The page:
Skip to main content

Meet the Class of 2014 Elks Scholars

Harrison Williams

2014 Lester and Marion Bacon Most Valuable Student Scholar 

Georgia Institute of Technology—Engineering Major

Sponsored by Springfield, Ill., Lodge No. 158


To excel in athletics, academics and community service, one must be dedicated. At a young age, Harrison Williams learned dedication and discipline through wrestling and translated these values into helping others.

Following in his family’s footsteps, Harrison started wrestling in third grade. Through the encouragement of his coaches, Harrison became a dedicated athlete and eventually became team captain, lettered all four years, and won numerous honors at the state level.

Yet his accomplishments go far beyond the wrestling mat. The discipline, ambition and dedication he learned turned into a commitment to academic excellence and serving his community.

“The impact wrestling had is motivation toward community service,” says Harrison. “Once I realized how many people had helped me, I decided to pass my blessings to the community.”

His service included cleaning up natural disasters, building homes for low-income neighbors, and mentoring children at his church and at-risk youth.

His dedication to excellence and community ensures Harrison is in good company with his Elks family.

“It is an honor to be an Elks scholar,” says Harrison. “It means that I represent the ideals the Elks want to support. I represent what it means to give to the community.”

For 2014-15, the Elks National Foundation allocated $2.44 million to fund the Most Valuable Student scholarship program, which includes 500 four-year Most Valuable Student Scholarships. For more information about the Most Valuable Student scholarship program, including eligibility and deadlines, visit www.elks.org/enf/scholars.

Comments

Labels

Show more

Popular posts from this blog

Finding a Place in the #ElksFamily

by Aleah Hahn, Most Valuable Student Scholar Aleah Hahn received a second place Most Valuable Student scholarship in 2018. She graduated from Michigan State University in 2021 with degrees in Biosystem Engineering and German. She is pursuing her master’s degree in Marine Resource Management at Oregon State. In her free time, she likes to cycle, forage and hike. Over my spring break I was able to partake in the 2022 Spring Elks Scholar Service Trip in Chicago! In 2018, I attended the 150 for 150 Service Trip in San Antonio, where we celebrated the Elks 150th anniversary through service. Both were amazing experiences to serve in the name of the Elks. They were alike but also different in many ways.  In San Antonio, I connected with Elks state leadership from my home state of Michigan since the trip was at the Elks National Convention!  I served with 149 other scholars and met many of them. It was a great opportunity to connect with other scholars. The majority of our service was at Haven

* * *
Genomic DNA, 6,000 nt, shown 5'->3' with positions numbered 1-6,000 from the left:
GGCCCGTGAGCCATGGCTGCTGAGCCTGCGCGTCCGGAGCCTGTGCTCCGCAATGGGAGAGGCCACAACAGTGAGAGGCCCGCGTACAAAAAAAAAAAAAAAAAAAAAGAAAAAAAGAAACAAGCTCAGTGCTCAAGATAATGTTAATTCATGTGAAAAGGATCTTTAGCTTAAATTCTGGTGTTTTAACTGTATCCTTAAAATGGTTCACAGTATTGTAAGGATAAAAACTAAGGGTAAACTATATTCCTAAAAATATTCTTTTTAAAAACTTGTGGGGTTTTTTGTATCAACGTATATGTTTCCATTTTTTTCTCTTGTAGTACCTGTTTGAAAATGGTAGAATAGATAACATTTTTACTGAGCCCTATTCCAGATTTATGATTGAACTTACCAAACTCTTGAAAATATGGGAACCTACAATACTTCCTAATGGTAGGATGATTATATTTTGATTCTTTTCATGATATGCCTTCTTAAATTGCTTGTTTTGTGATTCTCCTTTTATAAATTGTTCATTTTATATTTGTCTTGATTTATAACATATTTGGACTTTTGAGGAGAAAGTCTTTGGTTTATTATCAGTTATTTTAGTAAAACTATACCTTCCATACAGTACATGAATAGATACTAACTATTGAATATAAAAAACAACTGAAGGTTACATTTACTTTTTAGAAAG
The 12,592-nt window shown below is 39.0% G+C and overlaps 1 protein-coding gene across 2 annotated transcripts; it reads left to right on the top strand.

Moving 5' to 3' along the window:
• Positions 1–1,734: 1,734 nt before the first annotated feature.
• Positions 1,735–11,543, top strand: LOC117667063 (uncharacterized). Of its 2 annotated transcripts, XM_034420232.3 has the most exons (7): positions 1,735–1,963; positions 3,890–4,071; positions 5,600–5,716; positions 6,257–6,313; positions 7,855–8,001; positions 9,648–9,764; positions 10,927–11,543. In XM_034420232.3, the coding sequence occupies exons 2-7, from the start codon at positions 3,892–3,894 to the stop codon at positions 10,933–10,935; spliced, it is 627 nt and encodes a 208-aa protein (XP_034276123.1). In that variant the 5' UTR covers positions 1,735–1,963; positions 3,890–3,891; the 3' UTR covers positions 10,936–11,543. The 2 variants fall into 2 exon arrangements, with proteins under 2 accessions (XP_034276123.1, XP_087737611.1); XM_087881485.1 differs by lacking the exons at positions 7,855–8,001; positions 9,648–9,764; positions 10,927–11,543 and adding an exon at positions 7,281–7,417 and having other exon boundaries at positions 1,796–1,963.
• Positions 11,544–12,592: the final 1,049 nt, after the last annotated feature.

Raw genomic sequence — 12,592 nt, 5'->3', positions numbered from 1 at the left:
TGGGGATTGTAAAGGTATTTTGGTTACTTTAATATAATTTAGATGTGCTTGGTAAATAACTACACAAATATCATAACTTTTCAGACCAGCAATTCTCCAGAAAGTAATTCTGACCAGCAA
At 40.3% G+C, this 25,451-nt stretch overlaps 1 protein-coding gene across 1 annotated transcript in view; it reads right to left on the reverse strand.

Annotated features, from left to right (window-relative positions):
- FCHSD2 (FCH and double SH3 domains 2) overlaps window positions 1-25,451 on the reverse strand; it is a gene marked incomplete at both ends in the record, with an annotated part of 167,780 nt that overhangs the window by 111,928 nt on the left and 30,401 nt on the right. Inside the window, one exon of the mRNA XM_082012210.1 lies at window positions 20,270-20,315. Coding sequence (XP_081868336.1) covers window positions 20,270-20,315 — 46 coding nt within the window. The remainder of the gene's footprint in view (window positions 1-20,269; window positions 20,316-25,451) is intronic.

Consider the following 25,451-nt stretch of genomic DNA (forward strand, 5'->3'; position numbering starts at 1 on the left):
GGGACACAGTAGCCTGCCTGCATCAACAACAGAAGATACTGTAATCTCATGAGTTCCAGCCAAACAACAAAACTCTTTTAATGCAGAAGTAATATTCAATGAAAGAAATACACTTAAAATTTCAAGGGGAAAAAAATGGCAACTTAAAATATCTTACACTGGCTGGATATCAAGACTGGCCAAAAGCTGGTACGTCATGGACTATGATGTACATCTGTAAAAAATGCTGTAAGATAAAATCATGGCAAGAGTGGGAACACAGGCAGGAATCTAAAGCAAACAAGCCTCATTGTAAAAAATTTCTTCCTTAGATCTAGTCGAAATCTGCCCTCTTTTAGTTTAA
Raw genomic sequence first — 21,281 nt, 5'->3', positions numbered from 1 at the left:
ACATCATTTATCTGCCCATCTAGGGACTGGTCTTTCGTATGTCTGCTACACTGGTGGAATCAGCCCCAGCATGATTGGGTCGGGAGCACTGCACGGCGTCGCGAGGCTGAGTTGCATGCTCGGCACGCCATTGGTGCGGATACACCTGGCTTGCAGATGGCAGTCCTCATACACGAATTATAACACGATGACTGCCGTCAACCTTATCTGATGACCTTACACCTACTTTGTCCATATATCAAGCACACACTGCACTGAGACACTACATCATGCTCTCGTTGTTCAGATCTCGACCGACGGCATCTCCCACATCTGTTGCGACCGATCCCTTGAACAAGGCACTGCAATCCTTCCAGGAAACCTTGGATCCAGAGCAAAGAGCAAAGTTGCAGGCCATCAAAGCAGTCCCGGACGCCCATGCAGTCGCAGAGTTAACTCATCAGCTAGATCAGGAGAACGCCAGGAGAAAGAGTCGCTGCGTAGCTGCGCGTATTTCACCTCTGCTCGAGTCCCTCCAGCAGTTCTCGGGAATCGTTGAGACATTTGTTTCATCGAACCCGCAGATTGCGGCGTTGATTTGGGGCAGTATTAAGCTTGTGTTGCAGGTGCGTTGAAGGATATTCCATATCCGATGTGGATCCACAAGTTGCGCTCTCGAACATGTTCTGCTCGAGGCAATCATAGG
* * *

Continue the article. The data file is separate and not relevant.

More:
What is Zoom?

by Jim O'Kelley Director, Elks National Foundation Zoom--It's like the Brady Bunch , but without Jan. (This is the first in a series of articles about the need for Lodges to be relevant during the pandemic. To find all posts in the series, click here: #StaySafeBeRelevant .) Every crisis seems to have its breakout star. This one has two, so far—Dr. Fauci and Zoom. If you’re not familiar, Zoom is a remote video-conferencing tool with a free basic package. In these days of social distancing and sheltering in place, Zoom is also a godsend. At the O’Kelley household today, we had three concurrent Zoom meetings going on at one point—Meghan, me, and Jane with her Panda Room preschool pals. In our new teleworking reality, the ENF staff has been using Zoom through Microsoft Teams for check-ins, standing meetings and impromptu discussions. These conferences have helped us stay connected and feel like we’re part of a team despite our isolation. A couple of we

Where has the SAB Bean? Chicago!

by Colleen Conrad, Scholarships Manager The Elks Scholar Advisory Board (SAB) is a group of Elks scholars—current and alumni—who advise the ENF on its scholar relation efforts. When I presented the idea of getting together in Chicago for our first in-person Scholar Advisory Board meeting in two years, I was prepared for some trepidation. It goes without saying that the COVID-19 pandemic has thrown a wrench in traveling and gathering for everyone, and finding time during the busy fall semester for our scholars is always difficult. However, the response I received from our SAB was an overwhelming, enthusiastic “yes!”  That enthusiasm never dissipated throughout our whirlwind SAB weekend together at the start of November. Eight of the 10 2021-22 SAB members visited the Elks National Memorial and Headquarters, participated in some fun bonding activities, explored Chicago, and of course, put in some real work during the day-long board meeting. “While I’ve never been to an in-person SAB me